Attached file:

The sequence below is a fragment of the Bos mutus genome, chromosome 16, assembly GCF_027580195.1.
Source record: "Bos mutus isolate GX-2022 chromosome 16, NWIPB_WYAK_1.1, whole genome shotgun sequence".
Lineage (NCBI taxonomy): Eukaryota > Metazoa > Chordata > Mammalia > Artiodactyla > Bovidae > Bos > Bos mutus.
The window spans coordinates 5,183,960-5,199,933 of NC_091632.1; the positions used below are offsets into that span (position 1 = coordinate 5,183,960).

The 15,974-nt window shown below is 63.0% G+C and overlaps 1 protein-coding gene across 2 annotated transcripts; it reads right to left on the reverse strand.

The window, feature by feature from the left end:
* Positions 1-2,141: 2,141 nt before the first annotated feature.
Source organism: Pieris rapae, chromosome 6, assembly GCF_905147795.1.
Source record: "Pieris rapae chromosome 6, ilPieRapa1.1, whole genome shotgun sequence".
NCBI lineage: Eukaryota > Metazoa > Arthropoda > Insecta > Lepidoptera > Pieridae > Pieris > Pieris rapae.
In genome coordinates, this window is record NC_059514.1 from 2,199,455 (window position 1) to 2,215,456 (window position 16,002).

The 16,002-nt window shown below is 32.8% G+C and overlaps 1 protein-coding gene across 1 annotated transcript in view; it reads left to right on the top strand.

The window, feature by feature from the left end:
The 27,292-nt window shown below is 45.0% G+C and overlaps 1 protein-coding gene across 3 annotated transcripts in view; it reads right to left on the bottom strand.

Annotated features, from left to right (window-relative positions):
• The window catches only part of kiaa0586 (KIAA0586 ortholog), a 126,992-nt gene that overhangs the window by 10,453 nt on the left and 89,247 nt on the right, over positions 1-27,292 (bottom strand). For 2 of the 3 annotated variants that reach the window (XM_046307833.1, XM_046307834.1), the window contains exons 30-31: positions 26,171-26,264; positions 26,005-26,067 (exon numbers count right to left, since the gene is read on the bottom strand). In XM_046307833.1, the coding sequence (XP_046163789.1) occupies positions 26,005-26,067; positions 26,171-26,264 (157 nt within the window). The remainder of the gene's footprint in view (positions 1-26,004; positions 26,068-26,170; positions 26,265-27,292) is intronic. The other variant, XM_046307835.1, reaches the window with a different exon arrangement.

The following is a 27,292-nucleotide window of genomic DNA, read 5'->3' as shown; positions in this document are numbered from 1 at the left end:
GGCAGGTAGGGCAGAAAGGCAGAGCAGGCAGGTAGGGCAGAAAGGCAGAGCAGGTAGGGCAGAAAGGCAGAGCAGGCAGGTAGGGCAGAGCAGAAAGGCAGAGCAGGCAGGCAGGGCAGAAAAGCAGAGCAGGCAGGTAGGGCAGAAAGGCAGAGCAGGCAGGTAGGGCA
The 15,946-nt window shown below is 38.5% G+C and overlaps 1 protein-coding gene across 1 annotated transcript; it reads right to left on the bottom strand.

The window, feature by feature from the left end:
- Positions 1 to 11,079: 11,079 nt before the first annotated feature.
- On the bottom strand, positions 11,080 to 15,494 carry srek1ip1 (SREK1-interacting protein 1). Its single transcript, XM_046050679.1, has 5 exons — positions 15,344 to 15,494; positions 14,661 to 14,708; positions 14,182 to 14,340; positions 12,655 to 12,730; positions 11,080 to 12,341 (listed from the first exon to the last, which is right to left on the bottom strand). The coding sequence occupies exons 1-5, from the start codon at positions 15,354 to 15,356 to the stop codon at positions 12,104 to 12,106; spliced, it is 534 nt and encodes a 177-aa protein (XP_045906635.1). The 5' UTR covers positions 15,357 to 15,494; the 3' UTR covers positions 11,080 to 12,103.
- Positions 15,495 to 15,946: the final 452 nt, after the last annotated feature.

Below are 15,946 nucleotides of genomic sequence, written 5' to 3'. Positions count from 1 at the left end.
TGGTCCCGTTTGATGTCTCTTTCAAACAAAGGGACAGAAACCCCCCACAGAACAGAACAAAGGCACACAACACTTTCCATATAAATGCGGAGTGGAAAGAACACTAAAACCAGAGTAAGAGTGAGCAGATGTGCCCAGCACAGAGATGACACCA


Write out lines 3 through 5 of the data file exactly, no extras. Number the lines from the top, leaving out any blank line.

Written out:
Lineage (NCBI taxonomy): Eukaryota > Metazoa > Chordata > Mammalia > Artiodactyla > Bovidae > Bos > Bos mutus.
The window spans coordinates 5,183,960-5,199,933 of NC_091632.1; the positions used below are offsets into that span (position 1 = coordinate 5,183,960).

The 15,974-nt window shown below is 63.0% G+C and overlaps 1 protein-coding gene across 2 annotated transcripts; it reads right to left on the reverse strand.